Well, there’s been a lot of press, publicity, about alleging that the fall of Gaddafi led to this particular rebellion. The evidence suggests that this movement has been organizing for some time. There is—certainly many of the people who Gaddafi trained in his army were from the population that’s called the Tuareg. And many of them have returned after the collapse of Libya. They returned back to Mali. But half of them probably joined the Tuareg movement, but the other half have actually gone down to Bamako, the capital of Mali, and have joined the Mali forces, saying that they are Malians. So it’s not entirely clear that those who came from Libya actually became part of the national liberation movement.
As for the Tuareg, these are people who have occupied the vast areas of Africa. They stretch from the—from Morocco to Mauritania to Burkina Faso. What one has to realize, that these are—these are cattle herders. These are people who have been traditional nomads, who move around, and who got incorporated into Mali only because the French colonial government just divided up this land according to how they wanted to exploit the resources of Mali. And remember that Mali has very substantial sources of gold, as well as oil and gas. And so, the Tuareg people are related to a large community of people who stretch right across the north of Africa and in many parts of West Africa. And they have been seeking to have their own state, which is not unreasonable, and they have had many attempts to try to form a movement to liberate their territory. This was denied to them by the international community. It was denied to them by the French government. And indeed, the United States has a military presence in that area called AFRICOM. And there is no doubt at all that they are active to prevent the liberation movement, the movement of the Azawad, as the Tuareg like to call themselves, to prevent them from achieving any form of independence.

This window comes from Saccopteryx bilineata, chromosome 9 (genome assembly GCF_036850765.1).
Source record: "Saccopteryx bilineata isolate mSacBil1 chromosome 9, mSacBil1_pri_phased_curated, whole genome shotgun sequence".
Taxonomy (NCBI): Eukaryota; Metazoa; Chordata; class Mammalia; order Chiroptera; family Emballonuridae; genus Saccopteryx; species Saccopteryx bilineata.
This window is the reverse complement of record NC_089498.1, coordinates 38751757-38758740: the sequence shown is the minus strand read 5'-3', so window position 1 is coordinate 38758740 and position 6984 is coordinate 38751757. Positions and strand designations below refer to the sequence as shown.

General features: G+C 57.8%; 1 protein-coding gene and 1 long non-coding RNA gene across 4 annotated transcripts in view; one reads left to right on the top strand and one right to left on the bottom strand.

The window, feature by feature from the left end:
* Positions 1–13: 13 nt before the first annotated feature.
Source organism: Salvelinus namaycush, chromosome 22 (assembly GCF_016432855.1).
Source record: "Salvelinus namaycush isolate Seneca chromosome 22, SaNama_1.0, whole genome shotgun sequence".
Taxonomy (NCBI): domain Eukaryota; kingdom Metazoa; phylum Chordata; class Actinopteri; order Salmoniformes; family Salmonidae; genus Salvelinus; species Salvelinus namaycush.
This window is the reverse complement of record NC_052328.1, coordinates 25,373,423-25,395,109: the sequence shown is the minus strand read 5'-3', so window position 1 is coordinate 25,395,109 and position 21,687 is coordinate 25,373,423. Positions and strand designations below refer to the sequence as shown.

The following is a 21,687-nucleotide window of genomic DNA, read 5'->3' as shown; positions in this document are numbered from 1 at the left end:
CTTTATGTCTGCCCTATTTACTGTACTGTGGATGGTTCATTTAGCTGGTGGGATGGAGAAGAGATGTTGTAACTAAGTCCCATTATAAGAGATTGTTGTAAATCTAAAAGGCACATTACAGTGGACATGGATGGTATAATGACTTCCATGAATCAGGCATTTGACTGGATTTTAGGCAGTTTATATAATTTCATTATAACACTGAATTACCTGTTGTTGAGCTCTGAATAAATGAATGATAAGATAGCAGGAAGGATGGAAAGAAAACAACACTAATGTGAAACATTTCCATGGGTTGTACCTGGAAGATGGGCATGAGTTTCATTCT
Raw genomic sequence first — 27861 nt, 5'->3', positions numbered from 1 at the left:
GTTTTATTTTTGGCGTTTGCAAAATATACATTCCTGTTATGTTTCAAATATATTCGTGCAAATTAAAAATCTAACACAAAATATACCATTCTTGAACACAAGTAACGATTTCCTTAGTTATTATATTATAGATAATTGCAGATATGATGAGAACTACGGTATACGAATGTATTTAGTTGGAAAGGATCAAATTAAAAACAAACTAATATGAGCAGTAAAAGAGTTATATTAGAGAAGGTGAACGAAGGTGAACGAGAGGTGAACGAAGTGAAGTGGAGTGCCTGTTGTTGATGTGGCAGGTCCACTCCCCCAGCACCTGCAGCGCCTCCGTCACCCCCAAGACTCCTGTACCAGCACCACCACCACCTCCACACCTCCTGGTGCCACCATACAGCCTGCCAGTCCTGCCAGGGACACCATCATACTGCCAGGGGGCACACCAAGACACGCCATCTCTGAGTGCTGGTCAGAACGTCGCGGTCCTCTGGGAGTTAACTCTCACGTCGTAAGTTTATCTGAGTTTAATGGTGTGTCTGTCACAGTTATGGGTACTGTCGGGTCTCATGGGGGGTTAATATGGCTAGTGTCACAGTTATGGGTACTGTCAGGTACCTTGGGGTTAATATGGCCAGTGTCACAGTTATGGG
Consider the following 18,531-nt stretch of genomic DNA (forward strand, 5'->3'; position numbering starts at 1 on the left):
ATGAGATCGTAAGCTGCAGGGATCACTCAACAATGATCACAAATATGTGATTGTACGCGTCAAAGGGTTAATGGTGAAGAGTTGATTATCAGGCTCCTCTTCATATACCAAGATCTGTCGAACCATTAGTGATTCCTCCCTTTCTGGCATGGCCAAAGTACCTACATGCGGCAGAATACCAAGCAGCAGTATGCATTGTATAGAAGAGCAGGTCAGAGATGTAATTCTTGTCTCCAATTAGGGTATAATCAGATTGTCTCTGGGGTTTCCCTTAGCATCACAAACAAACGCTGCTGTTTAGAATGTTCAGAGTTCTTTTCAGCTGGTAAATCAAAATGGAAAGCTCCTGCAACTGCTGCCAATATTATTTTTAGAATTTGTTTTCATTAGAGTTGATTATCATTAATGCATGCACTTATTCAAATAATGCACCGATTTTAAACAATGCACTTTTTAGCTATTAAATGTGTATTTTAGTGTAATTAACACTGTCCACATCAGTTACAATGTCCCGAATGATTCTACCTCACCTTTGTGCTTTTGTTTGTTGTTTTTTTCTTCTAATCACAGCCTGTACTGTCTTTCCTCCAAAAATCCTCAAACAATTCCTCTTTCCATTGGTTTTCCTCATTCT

…I think it’s part of a general phenomenon that is happening across the continent, which is driven by the fact that over the last 30 years our people have lost all the gains of independence. We used to have free healthcare. We used to have free education, access to water, our own telecommunications infrastructure, own communications infrastructure. All those things that we gained through independence have been lost, and these being lost because of the implementation of the—what I refer to as neoliberal policies, which have been imposed on many African countries by the International Monetary Fund and the World Bank. And over the last 30 years, you’ve seen people—massive unemployment, dispossession of their land, dispossession of their jobs, a decline in living standards. But worst of all, what has happened during these last 30 years has been a political dispossession, so that people feel that their governments are more accountable to the banks and to the international multinational corporations than they are to their citizens. And I think, you know, people are outraged that their governments respond more to these corporations than they do to citizens.
In Mali, for example, in exactly the area, in the northeast part of Mali, where the Azawad revolution is taking place, you have an area of something like 7,500 square miles which has been handed over to a Canadian oil company, who are also involved in gold in other parts of Mali. And so, you know—and they are making no investment into Mali itself. They just reap the oil. They have free—they have almost no taxation at all. And they are allowed to export all their profits. And so, Mali, the people of Mali, don’t benefit it. And indeed the Tuareg, whose land they are occupying, don’t benefit, either.